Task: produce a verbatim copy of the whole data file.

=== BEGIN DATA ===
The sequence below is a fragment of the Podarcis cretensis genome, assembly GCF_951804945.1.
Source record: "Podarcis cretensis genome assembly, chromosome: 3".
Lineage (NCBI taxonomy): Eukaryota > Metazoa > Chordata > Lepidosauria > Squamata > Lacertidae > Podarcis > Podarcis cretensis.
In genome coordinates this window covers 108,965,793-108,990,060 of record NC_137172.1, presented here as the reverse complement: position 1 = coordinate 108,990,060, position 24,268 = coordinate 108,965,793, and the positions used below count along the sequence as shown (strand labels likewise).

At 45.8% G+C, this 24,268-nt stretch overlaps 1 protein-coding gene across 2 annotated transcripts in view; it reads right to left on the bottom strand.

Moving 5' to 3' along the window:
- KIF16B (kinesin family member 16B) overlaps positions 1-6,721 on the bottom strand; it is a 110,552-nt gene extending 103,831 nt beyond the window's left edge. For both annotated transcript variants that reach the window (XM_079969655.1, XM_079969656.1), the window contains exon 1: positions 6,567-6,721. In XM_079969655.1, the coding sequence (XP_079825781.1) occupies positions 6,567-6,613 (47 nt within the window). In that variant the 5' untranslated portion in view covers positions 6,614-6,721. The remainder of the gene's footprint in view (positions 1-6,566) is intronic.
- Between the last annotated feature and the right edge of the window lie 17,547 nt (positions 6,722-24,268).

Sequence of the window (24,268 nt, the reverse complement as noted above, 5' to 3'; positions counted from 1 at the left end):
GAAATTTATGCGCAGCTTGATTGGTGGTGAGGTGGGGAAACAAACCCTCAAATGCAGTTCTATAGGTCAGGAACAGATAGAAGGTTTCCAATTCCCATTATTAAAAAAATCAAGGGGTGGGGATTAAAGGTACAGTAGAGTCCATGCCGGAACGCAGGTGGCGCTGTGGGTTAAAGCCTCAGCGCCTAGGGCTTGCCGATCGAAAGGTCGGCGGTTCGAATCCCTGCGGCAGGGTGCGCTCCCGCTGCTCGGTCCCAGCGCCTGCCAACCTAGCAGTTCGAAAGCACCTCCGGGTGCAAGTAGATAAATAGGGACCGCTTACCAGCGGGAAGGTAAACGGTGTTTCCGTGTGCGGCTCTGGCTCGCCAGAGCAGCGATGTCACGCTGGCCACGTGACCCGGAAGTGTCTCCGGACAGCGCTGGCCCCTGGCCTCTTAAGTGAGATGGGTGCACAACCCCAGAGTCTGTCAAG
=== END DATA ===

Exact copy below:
The sequence below is a fragment of the Podarcis cretensis genome, assembly GCF_951804945.1.
Source record: "Podarcis cretensis genome assembly, chromosome: 3".
Lineage (NCBI taxonomy): Eukaryota > Metazoa > Chordata > Lepidosauria > Squamata > Lacertidae > Podarcis > Podarcis cretensis.
In genome coordinates this window covers 108,965,793-108,990,060 of record NC_137172.1, presented here as the reverse complement: position 1 = coordinate 108,990,060, position 24,268 = coordinate 108,965,793, and the positions used below count along the sequence as shown (strand labels likewise).

At 45.8% G+C, this 24,268-nt stretch overlaps 1 protein-coding gene across 2 annotated transcripts in view; it reads right to left on the bottom strand.

Moving 5' to 3' along the window:
- KIF16B (kinesin family member 16B) overlaps positions 1-6,721 on the bottom strand; it is a 110,552-nt gene extending 103,831 nt beyond the window's left edge. For both annotated transcript variants that reach the window (XM_079969655.1, XM_079969656.1), the window contains exon 1: positions 6,567-6,721. In XM_079969655.1, the coding sequence (XP_079825781.1) occupies positions 6,567-6,613 (47 nt within the window). In that variant the 5' untranslated portion in view covers positions 6,614-6,721. The remainder of the gene's footprint in view (positions 1-6,566) is intronic.
- Between the last annotated feature and the right edge of the window lie 17,547 nt (positions 6,722-24,268).

Sequence of the window (24,268 nt, the reverse complement as noted above, 5' to 3'; positions counted from 1 at the left end):
GAAATTTATGCGCAGCTTGATTGGTGGTGAGGTGGGGAAACAAACCCTCAAATGCAGTTCTATAGGTCAGGAACAGATAGAAGGTTTCCAATTCCCATTATTAAAAAAATCAAGGGGTGGGGATTAAAGGTACAGTAGAGTCCATGCCGGAACGCAGGTGGCGCTGTGGGTTAAAGCCTCAGCGCCTAGGGCTTGCCGATCGAAAGGTCGGCGGTTCGAATCCCTGCGGCAGGGTGCGCTCCCGCTGCTCGGTCCCAGCGCCTGCCAACCTAGCAGTTCGAAAGCACCTCCGGGTGCAAGTAGATAAATAGGGACCGCTTACCAGCGGGAAGGTAAACGGTGTTTCCGTGTGCGGCTCTGGCTCGCCAGAGCAGCGATGTCACGCTGGCCACGTGACCCGGAAGTGTCTCCGGACAGCGCTGGCCCCTGGCCTCTTAAGTGAGATGGGTGCACAACCCCAGAGTCTGTCAAG